# Difference between revisions of "Describing Precision"

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These measures increase with group size. They are more commonly used because they are easier to calculate. But they are statistically far weaker because they virtually ignore inner data points. | These measures increase with group size. They are more commonly used because they are easier to calculate. But they are statistically far weaker because they virtually ignore inner data points. | ||

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+ | == [[Order Statistics]] == | ||

+ | This relatively new approach combines the computational ease of Range Statistics with more statistical power and robustness. | ||

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<p style="text-align:right"><B>Next:</B> [[Precision Models]]</p> | <p style="text-align:right"><B>Next:</B> [[Precision Models]]</p> |

## Latest revision as of 15:47, 5 June 2016

**Previous:** What is Precision?

# Units

When we talk about shooting precision we are referring to the amount of dispersion we expect to see of each shot about a center point (which shooters try to adjust to match the point of aim). Precision is like a cone of error that projects out from the muzzle of the gun. I.e., double the distance and the dispersion also doubles. We can describe this error by referring to dispersion at a specific distance. For example, it is common to quote precision in inches of extreme spread at 100 yards, or "inches per hundred yards" (IPHY).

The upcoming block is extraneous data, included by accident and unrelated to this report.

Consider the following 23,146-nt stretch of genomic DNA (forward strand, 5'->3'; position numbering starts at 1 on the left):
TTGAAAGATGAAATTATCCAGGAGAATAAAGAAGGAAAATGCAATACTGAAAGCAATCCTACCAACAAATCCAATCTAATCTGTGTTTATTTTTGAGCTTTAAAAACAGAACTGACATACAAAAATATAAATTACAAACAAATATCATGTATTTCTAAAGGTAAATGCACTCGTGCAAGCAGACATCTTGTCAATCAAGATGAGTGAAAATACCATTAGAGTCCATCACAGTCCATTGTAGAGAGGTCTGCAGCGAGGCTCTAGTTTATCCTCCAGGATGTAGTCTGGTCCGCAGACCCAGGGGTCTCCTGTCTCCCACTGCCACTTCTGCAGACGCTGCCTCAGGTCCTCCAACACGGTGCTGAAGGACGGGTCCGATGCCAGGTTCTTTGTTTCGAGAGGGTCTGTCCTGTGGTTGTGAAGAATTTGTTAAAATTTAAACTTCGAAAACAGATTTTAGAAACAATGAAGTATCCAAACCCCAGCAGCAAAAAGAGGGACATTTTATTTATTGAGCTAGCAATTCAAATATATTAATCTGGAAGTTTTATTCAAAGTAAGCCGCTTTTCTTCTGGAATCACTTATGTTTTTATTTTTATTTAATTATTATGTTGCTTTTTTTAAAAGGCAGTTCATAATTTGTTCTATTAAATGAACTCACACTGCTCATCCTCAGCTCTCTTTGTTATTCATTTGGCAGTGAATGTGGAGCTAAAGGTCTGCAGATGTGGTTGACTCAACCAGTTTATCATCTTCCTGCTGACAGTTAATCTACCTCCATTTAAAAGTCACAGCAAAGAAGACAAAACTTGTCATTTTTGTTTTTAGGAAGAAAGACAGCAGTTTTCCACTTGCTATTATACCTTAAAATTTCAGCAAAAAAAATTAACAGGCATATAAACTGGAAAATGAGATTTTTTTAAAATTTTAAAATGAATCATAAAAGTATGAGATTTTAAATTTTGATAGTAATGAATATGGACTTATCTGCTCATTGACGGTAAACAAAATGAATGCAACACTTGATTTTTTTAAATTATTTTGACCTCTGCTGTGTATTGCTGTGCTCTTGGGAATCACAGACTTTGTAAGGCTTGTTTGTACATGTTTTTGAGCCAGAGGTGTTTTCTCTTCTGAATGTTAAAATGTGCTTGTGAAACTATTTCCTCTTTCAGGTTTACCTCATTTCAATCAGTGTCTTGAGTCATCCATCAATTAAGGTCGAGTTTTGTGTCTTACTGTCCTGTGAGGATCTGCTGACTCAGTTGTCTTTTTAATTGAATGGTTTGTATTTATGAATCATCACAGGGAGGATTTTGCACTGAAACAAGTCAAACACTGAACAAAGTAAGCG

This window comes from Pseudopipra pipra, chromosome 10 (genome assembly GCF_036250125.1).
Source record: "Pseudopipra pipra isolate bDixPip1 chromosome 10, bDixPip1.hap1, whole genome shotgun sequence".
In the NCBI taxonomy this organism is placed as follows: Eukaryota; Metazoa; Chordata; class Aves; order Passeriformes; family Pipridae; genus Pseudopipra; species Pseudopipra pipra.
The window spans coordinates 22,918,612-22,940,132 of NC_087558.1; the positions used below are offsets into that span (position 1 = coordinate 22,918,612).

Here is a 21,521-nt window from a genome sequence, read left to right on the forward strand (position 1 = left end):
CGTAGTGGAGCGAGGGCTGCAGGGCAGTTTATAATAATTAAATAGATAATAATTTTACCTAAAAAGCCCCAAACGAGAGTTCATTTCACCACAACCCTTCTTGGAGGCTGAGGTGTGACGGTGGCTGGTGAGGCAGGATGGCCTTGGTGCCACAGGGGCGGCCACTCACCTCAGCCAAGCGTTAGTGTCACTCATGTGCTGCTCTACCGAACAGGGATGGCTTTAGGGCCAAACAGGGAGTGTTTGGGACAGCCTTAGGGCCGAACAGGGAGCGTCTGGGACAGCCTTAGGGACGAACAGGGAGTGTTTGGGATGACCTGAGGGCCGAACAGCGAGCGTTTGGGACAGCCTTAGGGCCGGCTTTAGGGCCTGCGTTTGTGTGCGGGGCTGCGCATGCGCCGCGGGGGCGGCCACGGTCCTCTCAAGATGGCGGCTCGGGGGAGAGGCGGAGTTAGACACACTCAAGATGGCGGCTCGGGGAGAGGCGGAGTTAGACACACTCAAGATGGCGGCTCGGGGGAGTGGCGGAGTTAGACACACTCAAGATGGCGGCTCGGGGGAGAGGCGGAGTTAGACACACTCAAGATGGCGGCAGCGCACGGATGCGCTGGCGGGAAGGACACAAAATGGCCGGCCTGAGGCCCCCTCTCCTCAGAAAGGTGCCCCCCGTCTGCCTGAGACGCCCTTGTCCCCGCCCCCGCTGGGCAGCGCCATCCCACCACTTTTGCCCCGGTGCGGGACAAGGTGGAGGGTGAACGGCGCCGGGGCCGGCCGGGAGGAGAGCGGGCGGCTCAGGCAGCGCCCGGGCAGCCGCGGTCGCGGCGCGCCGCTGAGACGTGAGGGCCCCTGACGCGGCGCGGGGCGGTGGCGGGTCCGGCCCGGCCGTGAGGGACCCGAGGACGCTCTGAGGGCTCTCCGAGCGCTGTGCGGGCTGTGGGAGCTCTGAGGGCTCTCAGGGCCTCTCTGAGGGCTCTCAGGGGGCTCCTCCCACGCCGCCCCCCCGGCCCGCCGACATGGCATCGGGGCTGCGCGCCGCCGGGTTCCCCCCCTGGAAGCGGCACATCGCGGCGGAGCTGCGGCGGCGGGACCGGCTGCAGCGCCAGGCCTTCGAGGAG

It is more common, however, to describe Angular Size – i.e., the angle of the cone at its tip – since this is independent of the distance at which a target is shot. The higher the precision, the tighter the cone and the smaller the angle at its tip.

One of two popular angular units used by shooters is **MOA**, though there is some ambiguity in this term. MOA was initially short for Minute of Arc, or arc minute, which is one sixtieth of one degree. **At 100 yards (3600 inches) one MOA is 3600" tan (1/60 degrees) = 1.047"**. At some point shooters began to expand the acronym as Minute of Angle. They also and rounded its correct value to 1” at 100 yards, though for clarity the latter unit is properly called "Shooters MOA," or **SMOA**.

The other common unit is the **mil**, which simply means thousandth. For example, **at 100 yards a mil is 100 yards / 1000 = 3.6"**. Some more benign confusion also persists around this term, with some assuming "mil" is short for milliradian, which is another angular unit. Fortunately, a milliradian — 3600" tan (1/1000 radians) ≈ 3.600001" inches at 100 yards — is almost exactly equal to a mil so there’s no harm interchanging *mil*, *mrad*, *milrad*, and *milliradian*.

**NB: 1 mil = 3.6 SMOA \(\approx\) 3.44 MOA**. See Angular Size for detailed illustrations and conversion formulas.

# Examples

One of the important questions addressed here is *what* to measure in order to determine the intrinsic precision of a shooting system, and what sample size is sufficient to achieve any degree of statistical significance.

Following are common measurements used in the industry:

- Extreme Spread of a 3-shot group, usually at 100 yards. This is statistically almost meaningless, especially when there is no reference to how many 3-shot groups were sampled. (An extended practical, and amusing, critique of the 3-shot group is archived here.)
- Extreme Spread of a 5-shot group, sometimes excluding the worst shot. Hardly any better.
- Average, Max, and Min Extreme Spread of five 5-shot groups. (This is the protocol used by the NRA's magazines and is actually rather efficient.)
- The US Army Marksmanship Unit at Ft. Benning, GA uses a minimum of 3 consecutive 10-shot groups fired with the rifle in a machine rest when testing service rifles. Armed forces also often explicitly uses the more statistically powerful Mean Radius and Circular Error Probable measures.

# Measures

Eight different measures have been used to characterize the dispersion of bullet holes in a sample target. Some are easier to calculate than others.